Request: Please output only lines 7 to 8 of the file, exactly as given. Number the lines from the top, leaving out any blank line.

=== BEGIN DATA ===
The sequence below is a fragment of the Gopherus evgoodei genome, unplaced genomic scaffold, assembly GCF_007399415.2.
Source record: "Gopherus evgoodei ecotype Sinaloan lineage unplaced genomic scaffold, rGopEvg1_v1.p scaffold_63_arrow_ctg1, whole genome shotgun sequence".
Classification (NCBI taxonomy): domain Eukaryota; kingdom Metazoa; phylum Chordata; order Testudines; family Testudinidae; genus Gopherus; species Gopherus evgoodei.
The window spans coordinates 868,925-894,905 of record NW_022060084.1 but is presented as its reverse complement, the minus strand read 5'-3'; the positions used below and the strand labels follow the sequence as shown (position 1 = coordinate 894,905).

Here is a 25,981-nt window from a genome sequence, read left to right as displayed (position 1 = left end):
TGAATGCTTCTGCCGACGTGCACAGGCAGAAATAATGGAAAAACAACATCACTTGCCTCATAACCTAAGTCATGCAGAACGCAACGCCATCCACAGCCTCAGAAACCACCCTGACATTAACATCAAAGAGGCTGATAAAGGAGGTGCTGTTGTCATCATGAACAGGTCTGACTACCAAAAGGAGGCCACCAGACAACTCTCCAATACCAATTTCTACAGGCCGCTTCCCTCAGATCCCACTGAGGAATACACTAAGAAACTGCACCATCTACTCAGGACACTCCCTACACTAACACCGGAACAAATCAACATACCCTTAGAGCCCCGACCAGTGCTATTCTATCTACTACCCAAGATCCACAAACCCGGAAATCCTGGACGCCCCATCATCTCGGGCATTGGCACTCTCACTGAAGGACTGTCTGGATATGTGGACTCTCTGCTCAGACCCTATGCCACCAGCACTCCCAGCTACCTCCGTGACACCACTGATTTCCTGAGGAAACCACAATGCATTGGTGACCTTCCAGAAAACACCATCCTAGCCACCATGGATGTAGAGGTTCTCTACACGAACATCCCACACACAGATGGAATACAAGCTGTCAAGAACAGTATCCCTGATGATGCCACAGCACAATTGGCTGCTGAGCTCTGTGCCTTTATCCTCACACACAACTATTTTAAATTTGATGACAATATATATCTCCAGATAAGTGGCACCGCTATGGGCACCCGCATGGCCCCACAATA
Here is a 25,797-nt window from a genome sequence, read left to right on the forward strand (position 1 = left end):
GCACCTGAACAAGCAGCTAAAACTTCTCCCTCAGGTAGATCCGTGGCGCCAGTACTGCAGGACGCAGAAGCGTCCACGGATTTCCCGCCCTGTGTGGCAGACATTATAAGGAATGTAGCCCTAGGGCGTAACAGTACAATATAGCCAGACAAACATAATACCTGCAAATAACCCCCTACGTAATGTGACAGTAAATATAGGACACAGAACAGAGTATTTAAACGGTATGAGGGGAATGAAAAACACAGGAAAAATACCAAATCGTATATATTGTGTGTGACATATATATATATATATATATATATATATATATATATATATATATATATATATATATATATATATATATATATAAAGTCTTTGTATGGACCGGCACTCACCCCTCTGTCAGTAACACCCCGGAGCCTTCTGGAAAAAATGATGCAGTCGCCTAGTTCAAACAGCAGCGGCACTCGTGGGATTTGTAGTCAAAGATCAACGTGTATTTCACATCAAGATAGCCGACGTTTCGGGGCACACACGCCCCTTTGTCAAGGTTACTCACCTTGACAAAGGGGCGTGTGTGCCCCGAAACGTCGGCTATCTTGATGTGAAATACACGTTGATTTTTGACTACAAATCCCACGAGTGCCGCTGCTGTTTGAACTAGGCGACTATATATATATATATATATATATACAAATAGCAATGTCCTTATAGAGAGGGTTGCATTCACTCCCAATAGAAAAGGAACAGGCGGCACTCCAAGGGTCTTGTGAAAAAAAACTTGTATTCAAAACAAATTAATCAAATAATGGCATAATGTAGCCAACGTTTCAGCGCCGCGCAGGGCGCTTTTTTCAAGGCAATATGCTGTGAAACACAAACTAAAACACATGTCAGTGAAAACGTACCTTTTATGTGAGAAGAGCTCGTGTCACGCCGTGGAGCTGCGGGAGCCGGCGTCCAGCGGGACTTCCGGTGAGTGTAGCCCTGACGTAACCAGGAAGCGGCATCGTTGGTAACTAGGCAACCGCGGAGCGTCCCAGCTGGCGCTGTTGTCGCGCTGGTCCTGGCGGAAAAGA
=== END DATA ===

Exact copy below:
Here is a 25,797-nt window from a genome sequence, read left to right on the forward strand (position 1 = left end):
GCACCTGAACAAGCAGCTAAAACTTCTCCCTCAGGTAGATCCGTGGCGCCAGTACTGCAGGACGCAGAAGCGTCCACGGATTTCCCGCCCTGTGTGGCAGACATTATAAGGAATGTAGCCCTAGGGCGTAACAGTACAATATAGCCAGACAAACATAATACCTGCAAATAACCCCCTACGTAATGTGACAGTAAATATAGGACACAGAACAGAGTATTTAAACGGTATGAGGGGAATGAAAAACACAGGAAAAATACCAAATCGTATATATTGTGTGTGACATATATATATATATATATATATATATATATATATATATATATATATATATATATATATATATATATATATATAAAGTCTTTGTATGGACCGGCACTCACCCCTCTGTCAGTAACACCCCGGAGCCTTCTGGAAAAAATGATGCAGTCGCCTAGTTCAAACAGCAGCGGCACTCGTGGGATTTGTAGTCAAAGATCAACGTGTATTTCACATCAAGATAGCCGACGTTTCGGGGCACACACGCCCCTTTGTCAAGGTTACTCACCTTGACAAAGGGGCGTGTGTGCCCCGAAACGTCGGCTATCTTGATGTGAAATACACGTTGATTTTTGACTACAAATCCCACGAGTGCCGCTGCTGTTTGAACTAGGCGACTATATATATATATATATATATATACAAATAGCAATGTCCTTATAGAGAGGGTTGCATTCACTCCCAATAGAAAAGGAACAGGCGGCACTCCAAGGGTCTTGTGAAAAAAAACTTGTATTCAAAACAAATTAATCAAATAATGGCATAATGTAGCCAACGTTTCAGCGCCGCGCAGGGCGCTTTTTTCAAGGCAATATGCTGTGAAACACAAACTAAAACACATGTCAGTGAAAACGTACCTTTTATGTGAGAAGAGCTCGTGTCACGCCGTGGAGCTGCGGGAGCCGGCGTCCAGCGGGACTTCCGGTGAGTGTAGCCCTGACGTAACCAGGAAGCGGCATCGTTGGTAACTAGGCAACCGCGGAGCGTCCCAGCTGGCGCTGTTGTCGCGCTGGTCCTGGCGGAAAAGA